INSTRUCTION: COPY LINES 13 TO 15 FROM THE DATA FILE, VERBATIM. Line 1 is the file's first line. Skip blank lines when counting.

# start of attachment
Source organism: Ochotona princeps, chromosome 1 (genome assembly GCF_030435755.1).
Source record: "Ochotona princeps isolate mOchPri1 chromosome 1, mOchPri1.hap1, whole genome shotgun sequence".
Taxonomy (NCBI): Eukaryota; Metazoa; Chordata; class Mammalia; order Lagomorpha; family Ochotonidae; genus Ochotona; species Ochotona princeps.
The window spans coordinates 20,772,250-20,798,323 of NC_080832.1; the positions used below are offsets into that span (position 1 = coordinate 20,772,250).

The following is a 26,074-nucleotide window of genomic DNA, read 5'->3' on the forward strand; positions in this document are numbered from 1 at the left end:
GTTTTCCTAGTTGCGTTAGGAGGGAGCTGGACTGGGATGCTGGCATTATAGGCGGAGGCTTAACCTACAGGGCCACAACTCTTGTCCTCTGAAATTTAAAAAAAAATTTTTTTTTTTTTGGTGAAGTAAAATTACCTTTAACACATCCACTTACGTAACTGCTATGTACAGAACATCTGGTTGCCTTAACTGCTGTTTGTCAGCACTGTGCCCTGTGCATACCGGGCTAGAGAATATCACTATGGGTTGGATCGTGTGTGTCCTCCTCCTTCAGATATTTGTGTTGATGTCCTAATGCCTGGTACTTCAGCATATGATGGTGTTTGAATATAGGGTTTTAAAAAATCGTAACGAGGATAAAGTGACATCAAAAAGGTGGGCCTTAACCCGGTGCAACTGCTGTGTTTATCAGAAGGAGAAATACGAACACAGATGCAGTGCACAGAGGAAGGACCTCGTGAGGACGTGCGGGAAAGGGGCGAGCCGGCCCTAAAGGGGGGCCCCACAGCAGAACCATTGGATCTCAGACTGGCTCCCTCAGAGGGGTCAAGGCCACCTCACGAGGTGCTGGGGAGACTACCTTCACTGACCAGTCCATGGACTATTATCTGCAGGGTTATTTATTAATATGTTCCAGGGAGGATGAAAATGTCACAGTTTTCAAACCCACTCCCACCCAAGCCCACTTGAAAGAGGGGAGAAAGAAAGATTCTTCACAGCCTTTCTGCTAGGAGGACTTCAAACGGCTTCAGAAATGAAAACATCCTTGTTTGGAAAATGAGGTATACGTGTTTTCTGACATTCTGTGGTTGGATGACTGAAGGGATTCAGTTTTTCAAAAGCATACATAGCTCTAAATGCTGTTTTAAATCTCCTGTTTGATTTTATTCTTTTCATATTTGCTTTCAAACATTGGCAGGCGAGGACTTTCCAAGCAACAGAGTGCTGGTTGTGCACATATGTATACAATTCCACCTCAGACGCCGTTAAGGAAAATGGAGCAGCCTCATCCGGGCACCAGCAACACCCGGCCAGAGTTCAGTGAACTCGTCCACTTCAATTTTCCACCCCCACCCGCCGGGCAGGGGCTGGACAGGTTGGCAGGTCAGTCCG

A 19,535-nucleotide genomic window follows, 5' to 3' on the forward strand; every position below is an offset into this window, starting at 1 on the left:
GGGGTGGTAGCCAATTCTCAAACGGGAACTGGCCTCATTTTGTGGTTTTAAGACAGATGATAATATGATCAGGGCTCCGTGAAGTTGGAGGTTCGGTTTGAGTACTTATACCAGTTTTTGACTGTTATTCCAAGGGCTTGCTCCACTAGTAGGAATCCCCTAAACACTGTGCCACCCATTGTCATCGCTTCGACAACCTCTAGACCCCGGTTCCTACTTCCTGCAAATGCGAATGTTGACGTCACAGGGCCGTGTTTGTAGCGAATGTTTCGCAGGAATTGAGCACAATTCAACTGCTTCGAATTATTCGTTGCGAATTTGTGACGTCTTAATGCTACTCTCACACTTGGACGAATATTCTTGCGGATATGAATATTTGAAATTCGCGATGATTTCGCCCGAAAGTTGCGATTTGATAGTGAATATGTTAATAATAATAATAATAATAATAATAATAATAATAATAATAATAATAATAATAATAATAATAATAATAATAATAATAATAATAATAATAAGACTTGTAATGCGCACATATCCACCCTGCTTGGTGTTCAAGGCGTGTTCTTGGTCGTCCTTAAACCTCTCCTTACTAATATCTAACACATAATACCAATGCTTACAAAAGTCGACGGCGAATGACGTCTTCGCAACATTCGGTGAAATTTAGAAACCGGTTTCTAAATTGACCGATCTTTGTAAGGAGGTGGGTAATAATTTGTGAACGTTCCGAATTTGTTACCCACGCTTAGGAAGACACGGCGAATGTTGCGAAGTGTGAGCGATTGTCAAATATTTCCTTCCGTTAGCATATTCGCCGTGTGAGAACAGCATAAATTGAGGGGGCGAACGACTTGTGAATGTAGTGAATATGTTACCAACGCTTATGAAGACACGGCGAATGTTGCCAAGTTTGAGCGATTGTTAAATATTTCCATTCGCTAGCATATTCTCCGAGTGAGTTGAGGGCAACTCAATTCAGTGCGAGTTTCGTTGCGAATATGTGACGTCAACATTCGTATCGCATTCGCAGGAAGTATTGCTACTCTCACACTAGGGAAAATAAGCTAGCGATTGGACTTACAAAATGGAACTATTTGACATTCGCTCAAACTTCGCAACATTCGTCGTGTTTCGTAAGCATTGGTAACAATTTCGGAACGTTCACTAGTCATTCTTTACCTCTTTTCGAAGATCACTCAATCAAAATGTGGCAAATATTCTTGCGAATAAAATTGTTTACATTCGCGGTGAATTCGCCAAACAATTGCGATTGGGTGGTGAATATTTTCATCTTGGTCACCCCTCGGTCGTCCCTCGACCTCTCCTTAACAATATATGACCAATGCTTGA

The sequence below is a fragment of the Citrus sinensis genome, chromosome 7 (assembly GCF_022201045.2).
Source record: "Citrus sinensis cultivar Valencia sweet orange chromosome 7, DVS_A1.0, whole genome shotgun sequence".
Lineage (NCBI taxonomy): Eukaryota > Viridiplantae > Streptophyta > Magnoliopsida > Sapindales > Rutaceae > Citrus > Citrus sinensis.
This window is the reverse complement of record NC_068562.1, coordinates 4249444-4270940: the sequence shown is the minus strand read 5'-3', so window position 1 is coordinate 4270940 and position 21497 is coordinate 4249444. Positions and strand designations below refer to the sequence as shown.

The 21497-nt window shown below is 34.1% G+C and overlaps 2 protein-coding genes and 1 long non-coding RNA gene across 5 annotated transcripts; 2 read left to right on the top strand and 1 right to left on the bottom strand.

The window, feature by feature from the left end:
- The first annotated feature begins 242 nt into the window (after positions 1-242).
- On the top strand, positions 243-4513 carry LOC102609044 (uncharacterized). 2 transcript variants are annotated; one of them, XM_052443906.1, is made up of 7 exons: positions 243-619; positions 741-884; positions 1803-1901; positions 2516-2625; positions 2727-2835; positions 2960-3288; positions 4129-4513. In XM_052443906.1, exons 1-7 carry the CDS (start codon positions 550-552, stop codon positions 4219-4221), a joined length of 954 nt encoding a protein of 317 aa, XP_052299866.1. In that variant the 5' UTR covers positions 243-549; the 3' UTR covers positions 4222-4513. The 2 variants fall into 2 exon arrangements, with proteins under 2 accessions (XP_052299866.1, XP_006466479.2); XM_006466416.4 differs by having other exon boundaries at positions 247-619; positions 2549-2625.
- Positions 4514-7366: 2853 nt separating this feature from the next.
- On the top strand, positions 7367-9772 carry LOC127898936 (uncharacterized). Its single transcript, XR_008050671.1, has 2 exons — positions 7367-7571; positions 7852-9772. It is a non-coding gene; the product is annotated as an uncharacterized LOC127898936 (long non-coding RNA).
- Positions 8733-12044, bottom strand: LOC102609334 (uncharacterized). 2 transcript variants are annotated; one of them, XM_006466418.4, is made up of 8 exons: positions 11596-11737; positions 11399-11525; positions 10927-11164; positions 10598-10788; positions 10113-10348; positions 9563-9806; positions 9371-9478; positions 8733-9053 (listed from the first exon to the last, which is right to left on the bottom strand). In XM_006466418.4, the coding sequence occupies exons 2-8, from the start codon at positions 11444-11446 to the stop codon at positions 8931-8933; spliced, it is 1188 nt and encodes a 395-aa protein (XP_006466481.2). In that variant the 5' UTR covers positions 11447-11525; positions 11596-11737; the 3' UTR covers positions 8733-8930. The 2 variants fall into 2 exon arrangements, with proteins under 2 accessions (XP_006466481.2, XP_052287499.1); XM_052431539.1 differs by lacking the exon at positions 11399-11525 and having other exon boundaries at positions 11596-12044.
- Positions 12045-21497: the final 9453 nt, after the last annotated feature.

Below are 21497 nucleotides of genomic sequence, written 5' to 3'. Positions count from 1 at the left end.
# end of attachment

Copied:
The 21497-nt window shown below is 34.1% G+C and overlaps 2 protein-coding genes and 1 long non-coding RNA gene across 5 annotated transcripts; 2 read left to right on the top strand and 1 right to left on the bottom strand.

The window, feature by feature from the left end:
- The first annotated feature begins 242 nt into the window (after positions 1-242).